"She posed the question, 'Is it not reasonable to support Hillary Clinton?' given all the awful things Trump has said," explained donor John Chachas.
Whitman served as Romney's finance co-chair in 2012.
But asked if she was switching over to the other side, Whitman told ABC News, "I haven't made that decision. We’ll see, get to the conventions, see who the vice presidential picks are. And then I will make that decision." Her office declined to comment further when asked.
Whitman's words come as a majority of Romney loyalists -- many of whom spearheaded the "Never Trump" movement -- are facing tough decisions about who to back this cycle. Romney himself has been one of Trump's most outspoken critics, and has openly declared he would not be voting for the presumptive GOP presidential candidate.
"These guys are a lot smarter than I am, and if they’re endorsing [Trump], that's kind of reassuring to me,” said Scott Keller, a donor from Utah who was at the summit and has decided to back Trump. Whitman, meanwhile, indicated she would likely vote for Clinton, but made no mention of actually donating to the presumptive Democratic presidential nominee. Still, some prominent Republican donors here were in shock.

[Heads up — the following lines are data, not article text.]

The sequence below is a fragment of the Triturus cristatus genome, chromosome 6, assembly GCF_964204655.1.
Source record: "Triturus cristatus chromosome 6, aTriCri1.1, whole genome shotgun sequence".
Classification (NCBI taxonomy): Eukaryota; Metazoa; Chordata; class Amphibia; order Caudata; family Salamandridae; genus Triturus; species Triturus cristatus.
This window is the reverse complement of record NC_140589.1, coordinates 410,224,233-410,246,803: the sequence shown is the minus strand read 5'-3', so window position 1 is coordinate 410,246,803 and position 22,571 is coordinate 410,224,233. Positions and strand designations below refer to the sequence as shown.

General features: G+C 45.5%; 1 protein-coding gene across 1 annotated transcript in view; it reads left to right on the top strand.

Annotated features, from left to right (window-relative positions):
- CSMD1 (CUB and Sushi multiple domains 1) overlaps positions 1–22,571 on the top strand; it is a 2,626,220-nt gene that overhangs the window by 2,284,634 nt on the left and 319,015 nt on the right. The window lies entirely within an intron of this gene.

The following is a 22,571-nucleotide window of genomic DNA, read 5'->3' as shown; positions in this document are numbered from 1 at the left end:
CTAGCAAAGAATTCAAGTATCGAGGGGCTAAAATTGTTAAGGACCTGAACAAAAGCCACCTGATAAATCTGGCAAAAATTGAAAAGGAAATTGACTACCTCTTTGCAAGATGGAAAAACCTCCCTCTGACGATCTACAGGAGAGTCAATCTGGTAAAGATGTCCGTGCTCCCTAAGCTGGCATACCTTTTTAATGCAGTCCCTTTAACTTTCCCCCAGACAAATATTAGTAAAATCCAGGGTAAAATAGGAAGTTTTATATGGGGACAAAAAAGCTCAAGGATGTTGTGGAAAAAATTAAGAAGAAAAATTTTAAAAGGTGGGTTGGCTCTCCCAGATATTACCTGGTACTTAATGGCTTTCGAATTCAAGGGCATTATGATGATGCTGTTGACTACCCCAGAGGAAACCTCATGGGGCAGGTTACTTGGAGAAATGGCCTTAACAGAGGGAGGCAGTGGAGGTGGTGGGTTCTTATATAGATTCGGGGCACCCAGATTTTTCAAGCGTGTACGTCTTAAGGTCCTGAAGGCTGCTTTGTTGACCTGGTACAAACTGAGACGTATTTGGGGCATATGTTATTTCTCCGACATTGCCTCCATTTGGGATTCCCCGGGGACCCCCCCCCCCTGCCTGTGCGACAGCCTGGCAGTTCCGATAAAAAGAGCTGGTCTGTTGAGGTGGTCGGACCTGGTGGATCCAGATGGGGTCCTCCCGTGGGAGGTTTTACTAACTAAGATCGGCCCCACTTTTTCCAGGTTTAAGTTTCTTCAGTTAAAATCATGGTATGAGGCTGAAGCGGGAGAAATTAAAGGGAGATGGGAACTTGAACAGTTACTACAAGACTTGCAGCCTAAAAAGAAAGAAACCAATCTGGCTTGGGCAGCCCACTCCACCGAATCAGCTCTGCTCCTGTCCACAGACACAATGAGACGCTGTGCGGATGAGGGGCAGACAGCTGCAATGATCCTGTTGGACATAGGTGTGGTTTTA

"I see Meg Whitman supporting Clinton, and I’m surprised about that. I love and respect Meg Whitman but, my gosh," said Keller.
Keller added, however, that the "right thing" to do is to go vote for someone. Keller said that’s why he's planning to back Trump -- although he was reluctant to do so initially.
Ryan responded by saying he had party obligations as speaker of the House of Representatives, said the sources inside the room.
According to long-time Romney confidante, Spencer Zwick, Ryan was asked about his recent endorsement of Trump during his own speech at the summit but "said nothing new."
"He mostly talked about his agenda," Zwick said, adding: "I think a lot of people, they're tired talking about Trump University. They want to talk about policy and a path forward."
Whitman has previously gone on the record saying she wouldn't be voting for Trump.
"Look at the comments he's made about women, about Muslims, about reporters, it's just repugnant," she told CNBC in March.
According to Jim and Joanne, a couple from Southern California who declined to provide their last names, Whitman isn't the only donor here considering Clinton. The summit attendees took an informal poll at lunch, with the room splitting evenly among Trump and Clinton supporters, they said.